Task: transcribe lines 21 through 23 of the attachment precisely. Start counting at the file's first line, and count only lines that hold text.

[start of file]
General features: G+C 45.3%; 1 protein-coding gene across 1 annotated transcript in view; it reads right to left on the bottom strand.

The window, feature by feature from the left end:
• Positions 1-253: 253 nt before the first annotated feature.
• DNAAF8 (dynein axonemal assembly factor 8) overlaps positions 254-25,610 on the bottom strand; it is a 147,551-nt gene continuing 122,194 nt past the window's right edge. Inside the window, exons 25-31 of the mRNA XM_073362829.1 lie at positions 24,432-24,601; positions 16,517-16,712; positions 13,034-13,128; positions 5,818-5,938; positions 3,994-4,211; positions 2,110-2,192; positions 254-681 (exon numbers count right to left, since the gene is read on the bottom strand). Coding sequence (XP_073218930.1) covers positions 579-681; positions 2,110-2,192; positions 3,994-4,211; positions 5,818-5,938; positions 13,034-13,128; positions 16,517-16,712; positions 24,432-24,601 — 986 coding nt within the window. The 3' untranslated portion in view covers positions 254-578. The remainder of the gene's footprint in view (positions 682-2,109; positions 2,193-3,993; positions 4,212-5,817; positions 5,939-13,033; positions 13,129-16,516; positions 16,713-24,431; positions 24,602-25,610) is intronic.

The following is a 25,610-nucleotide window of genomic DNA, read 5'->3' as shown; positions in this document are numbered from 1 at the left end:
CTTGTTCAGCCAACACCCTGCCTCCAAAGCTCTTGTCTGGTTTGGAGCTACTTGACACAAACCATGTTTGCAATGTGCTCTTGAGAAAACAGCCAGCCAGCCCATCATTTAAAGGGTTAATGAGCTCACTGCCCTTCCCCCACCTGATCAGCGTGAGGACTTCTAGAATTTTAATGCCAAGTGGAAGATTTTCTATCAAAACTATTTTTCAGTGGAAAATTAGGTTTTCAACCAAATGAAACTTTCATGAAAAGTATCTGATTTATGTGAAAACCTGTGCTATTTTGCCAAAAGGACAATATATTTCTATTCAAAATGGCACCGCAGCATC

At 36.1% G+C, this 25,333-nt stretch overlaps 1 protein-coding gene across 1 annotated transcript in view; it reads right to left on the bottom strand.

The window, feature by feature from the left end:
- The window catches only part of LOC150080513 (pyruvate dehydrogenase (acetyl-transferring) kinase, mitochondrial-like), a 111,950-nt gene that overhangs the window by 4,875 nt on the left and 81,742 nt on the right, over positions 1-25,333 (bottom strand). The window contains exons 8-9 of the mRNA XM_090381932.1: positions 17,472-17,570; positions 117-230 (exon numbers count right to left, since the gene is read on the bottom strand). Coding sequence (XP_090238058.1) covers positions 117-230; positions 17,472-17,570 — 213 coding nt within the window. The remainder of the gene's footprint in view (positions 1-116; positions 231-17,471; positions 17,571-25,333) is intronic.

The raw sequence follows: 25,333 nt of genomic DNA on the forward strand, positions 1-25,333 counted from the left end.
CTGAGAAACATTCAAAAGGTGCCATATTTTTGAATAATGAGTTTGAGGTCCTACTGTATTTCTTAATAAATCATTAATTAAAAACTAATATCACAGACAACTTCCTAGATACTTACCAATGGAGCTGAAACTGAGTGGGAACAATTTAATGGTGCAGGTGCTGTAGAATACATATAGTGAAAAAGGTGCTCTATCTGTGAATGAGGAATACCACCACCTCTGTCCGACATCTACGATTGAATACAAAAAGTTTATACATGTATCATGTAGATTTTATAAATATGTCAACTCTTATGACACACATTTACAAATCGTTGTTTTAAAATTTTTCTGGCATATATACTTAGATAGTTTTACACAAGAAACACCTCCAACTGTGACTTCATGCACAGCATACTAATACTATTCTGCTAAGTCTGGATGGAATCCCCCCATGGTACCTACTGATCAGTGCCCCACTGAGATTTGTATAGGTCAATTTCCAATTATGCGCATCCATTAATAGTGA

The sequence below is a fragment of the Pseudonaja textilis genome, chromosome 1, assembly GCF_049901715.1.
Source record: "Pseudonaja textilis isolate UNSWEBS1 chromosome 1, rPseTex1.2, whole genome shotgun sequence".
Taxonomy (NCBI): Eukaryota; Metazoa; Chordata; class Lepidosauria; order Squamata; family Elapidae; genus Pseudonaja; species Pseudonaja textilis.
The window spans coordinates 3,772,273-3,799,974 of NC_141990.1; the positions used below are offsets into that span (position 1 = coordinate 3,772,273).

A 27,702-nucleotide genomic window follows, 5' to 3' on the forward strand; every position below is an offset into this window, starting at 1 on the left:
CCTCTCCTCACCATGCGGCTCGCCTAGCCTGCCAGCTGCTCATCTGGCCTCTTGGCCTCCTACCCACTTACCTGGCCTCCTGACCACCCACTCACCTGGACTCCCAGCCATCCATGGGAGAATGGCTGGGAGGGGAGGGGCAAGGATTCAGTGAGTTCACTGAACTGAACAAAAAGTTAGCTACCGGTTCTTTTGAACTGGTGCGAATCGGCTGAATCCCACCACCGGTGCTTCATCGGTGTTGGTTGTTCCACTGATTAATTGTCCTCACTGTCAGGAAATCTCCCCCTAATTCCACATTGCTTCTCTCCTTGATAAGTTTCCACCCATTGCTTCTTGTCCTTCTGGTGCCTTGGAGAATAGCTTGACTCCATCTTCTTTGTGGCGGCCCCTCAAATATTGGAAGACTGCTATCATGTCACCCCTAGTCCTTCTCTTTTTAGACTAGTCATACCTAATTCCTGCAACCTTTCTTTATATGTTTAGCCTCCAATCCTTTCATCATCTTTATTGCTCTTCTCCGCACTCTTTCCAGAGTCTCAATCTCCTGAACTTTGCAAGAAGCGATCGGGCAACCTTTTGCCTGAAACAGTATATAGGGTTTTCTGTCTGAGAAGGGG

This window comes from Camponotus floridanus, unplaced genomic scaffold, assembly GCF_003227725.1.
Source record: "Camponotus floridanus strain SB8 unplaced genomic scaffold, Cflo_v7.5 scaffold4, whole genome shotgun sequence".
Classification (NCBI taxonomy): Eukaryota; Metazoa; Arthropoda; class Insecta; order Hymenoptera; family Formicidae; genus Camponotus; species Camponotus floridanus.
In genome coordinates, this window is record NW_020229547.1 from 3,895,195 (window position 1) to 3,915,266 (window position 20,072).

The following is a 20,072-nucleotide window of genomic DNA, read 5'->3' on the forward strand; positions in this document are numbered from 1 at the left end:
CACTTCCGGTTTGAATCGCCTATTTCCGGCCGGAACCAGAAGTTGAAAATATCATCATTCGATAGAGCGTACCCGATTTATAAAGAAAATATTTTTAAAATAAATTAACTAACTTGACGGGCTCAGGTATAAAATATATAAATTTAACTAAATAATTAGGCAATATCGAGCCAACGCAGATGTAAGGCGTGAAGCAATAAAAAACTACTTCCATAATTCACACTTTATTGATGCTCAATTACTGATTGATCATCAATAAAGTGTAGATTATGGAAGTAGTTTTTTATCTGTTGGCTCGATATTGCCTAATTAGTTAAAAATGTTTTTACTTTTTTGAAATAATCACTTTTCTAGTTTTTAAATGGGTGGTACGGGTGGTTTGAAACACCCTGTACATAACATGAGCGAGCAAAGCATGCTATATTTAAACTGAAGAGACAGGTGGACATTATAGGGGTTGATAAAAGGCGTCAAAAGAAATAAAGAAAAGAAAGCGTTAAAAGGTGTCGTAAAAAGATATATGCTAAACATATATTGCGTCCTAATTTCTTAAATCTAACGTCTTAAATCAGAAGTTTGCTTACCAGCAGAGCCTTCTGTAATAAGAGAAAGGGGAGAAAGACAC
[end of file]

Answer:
In genome coordinates, this window is record NW_020229547.1 from 3,895,195 (window position 1) to 3,915,266 (window position 20,072).

The following is a 20,072-nucleotide window of genomic DNA, read 5'->3' on the forward strand; positions in this document are numbered from 1 at the left end:
CACTTCCGGTTTGAATCGCCTATTTCCGGCCGGAACCAGAAGTTGAAAATATCATCATTCGATAGAGCGTACCCGATTTATAAAGAAAATATTTTTAAAATAAATTAACTAACTTGACGGGCTCAGGTATAAAATATATAAATTTAACTAAATAATTAGGCAATATCGAGCCAACGCAGATGTAAGGCGTGAAGCAATAAAAAACTACTTCCATAATTCACACTTTATTGATGCTCAATTACTGATTGATCATCAATAAAGTGTAGATTATGGAAGTAGTTTTTTATCTGTTGGCTCGATATTGCCTAATTAGTTAAAAATGTTTTTACTTTTTTGAAATAATCACTTTTCTAGTTTTTAAATGGGTGGTACGGGTGGTTTGAAACACCCTGTACATAACATGAGCGAGCAAAGCATGCTATATTTAAACTGAAGAGACAGGTGGACATTATAGGGGTTGATAAAAGGCGTCAAAAGAAATAAAGAAAAGAAAGCGTTAAAAGGTGTCGTAAAAAGATATATGCTAAACATATATTGCGTCCTAATTTCTTAAATCTAACGTCTTAAATCAGAAGTTTGCTTACCAGCAGAGCCTTCTGTAATAAGAGAAAGGGGAGAAAGACAC